Rotary Clayton observes
50 years, inducts officers

By Joel Hall


Founded by a handful of local business leaders in the 1960s, the Rotary Club of Clayton County is celebrating 50 years of public service.

Recently, the international service organization's local chapter was recognized by state Rotary leaders, and inducted its officers for the 2009-2010 year.

During the induction ceremony at the Southern Regional Medical Center Education Center in Riverdale last week, Mike Twomey stepped in as 2009-2010 president, replacing outgoing president, Ron Corbin. Twomey, whose full-time job is president and executive director of the Morrow Business and Tourism Association, said he is excited about leading the organization in its 50th year of service.

"When I was nominated almost 18 months ago, I didn't realize it was the 50th year," Twomey said. "I have big shoes to fill. For us to still be around for 50 years, means that we are extremely viable."

Rotary International, founded in 1905, is a service club with 1.2 million members in 33,000 clubs worldwide. The organization has worked to combat hunger, improve health conditions, provide education and job training, promote peace, and eradicate polio.

According to Twomey, the local chapter has several ongoing service projects, including delivering hundreds of fruit baskets to seniors at the J. Charley Griswell Senior Center; an ongoing literacy program in which the chapter purchases books for needy children; a Christmas program done in cooperation with the Clayton County Department of Family and Children Services, in which children can purchase presents for their caregivers using "Rotary Bucks;" and the Georgia Rotary Student Program, in which the local chapter sponsors an international student for one year.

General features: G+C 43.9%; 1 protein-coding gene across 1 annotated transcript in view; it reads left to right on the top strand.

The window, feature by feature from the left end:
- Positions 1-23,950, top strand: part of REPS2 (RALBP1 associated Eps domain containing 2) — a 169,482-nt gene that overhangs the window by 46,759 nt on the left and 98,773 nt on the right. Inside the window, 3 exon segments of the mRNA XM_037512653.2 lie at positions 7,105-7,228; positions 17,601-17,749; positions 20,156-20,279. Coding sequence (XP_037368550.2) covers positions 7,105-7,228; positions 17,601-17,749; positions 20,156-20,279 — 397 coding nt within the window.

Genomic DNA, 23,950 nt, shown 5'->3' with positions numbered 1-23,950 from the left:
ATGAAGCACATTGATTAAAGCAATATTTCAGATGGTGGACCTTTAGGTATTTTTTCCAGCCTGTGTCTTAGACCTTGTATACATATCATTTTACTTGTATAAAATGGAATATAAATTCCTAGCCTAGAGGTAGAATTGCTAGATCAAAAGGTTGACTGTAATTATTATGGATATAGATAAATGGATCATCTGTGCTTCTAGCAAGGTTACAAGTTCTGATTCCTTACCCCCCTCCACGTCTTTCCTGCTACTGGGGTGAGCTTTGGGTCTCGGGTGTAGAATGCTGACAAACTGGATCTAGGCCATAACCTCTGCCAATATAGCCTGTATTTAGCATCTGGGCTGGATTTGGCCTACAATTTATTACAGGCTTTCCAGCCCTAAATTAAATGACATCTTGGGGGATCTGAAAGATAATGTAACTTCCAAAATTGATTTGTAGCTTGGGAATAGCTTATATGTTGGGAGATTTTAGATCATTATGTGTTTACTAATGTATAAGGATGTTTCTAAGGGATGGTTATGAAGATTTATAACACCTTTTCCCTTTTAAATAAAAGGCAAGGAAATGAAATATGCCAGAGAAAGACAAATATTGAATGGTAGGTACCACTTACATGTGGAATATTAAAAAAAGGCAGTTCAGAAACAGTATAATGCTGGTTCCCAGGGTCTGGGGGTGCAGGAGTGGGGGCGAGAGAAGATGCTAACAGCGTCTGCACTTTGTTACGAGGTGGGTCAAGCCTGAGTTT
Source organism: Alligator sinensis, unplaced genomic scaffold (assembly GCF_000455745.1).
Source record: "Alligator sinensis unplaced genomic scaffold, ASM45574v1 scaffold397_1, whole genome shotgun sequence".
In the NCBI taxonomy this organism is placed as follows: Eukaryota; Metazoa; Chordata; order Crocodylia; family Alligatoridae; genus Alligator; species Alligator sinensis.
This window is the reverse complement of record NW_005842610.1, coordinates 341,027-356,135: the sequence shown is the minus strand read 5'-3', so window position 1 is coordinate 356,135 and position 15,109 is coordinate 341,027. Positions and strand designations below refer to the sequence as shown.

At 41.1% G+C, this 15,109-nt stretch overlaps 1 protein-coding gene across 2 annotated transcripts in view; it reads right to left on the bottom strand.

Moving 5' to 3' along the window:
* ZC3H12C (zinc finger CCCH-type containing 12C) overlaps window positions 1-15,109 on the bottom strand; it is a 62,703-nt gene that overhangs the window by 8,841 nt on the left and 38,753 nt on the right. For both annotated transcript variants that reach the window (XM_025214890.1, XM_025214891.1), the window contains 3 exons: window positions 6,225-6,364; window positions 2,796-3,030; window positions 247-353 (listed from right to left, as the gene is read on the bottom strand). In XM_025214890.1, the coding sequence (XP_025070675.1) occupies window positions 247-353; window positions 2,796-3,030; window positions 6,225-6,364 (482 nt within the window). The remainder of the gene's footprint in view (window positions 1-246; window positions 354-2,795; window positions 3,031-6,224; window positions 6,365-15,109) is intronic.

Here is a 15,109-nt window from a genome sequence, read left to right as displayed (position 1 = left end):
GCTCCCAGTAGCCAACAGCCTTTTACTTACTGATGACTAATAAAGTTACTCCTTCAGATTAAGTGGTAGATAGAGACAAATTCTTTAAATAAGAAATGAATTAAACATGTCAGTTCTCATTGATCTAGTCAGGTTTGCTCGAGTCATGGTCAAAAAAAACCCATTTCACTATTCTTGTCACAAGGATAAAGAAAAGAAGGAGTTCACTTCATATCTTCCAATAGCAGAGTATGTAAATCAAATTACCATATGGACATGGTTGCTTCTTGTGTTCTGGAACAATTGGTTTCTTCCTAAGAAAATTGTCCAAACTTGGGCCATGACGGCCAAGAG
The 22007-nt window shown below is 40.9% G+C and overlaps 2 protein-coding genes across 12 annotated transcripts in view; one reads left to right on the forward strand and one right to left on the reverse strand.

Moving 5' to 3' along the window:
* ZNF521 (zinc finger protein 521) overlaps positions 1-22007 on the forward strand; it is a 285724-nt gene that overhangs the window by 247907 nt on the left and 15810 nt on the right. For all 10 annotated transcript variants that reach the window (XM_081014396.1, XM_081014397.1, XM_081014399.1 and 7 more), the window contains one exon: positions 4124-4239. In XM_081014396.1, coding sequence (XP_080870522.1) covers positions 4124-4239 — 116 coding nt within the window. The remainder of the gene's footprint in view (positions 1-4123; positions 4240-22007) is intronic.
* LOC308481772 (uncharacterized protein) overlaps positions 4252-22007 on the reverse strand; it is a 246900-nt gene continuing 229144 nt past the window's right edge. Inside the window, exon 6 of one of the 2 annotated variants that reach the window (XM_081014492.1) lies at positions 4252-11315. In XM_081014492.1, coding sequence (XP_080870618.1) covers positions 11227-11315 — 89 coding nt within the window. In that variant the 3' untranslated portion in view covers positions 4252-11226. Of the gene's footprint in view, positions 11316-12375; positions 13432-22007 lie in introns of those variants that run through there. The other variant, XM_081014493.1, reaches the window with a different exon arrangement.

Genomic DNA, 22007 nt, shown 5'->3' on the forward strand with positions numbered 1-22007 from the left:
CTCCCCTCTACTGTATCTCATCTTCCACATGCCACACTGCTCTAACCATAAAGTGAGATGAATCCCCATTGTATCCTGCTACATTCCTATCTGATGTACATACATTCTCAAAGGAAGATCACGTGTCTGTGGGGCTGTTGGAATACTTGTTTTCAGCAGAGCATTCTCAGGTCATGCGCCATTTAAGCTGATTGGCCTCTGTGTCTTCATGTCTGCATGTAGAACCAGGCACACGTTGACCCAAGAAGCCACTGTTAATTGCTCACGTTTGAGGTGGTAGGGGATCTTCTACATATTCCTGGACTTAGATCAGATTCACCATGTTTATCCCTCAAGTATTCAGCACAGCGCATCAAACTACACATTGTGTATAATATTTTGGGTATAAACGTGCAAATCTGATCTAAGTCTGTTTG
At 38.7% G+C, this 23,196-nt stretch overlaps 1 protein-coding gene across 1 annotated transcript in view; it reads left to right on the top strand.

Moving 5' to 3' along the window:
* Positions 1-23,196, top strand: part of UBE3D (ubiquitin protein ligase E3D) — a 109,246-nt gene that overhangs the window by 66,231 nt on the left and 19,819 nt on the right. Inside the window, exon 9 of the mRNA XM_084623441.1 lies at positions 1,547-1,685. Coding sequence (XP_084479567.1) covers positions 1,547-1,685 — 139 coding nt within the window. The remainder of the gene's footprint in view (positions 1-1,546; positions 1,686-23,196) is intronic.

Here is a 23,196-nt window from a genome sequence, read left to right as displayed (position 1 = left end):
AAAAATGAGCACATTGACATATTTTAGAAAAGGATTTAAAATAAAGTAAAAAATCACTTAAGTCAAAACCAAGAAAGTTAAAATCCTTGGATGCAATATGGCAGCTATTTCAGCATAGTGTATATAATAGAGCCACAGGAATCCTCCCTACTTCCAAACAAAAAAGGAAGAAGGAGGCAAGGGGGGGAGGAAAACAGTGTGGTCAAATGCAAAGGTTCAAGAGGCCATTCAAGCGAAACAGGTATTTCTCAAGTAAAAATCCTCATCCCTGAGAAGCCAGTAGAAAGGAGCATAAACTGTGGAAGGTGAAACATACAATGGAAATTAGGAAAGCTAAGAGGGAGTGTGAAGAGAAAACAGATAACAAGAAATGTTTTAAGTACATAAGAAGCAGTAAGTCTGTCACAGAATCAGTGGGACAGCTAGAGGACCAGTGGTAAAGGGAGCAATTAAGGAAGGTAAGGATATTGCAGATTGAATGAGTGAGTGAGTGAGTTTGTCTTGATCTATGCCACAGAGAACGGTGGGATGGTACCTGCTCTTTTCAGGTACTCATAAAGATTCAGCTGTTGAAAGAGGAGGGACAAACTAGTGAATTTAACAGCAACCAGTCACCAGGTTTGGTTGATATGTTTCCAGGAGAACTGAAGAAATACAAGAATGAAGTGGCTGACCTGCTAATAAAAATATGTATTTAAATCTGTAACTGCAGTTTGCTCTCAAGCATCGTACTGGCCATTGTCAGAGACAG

During the induction ceremony, Rotary District 6900 (Western Georgia) Governor, Roy Strickland, honored the chapter with a 50-year plaque. Arthur Morrison, 79, a charter member of the Rotary Club of Clayton County, and a past chapter president, accepted it on behalf of the club.

"We weren't thinking in terms of 50 years when we got started," said Morrison. "We were just trying to get something started, and it went from there. I'm very happy that they are still going on. It's done a lot of good over the years."

Twomey said in the 50th year of the chapter, he would like to give the organization a bigger county presence. "We're hoping on increasing community projects and community awareness," he said. "They've heard about Rotary, but a lot of people don't know what Rotary is. We want people to know what the Rotary Club is about."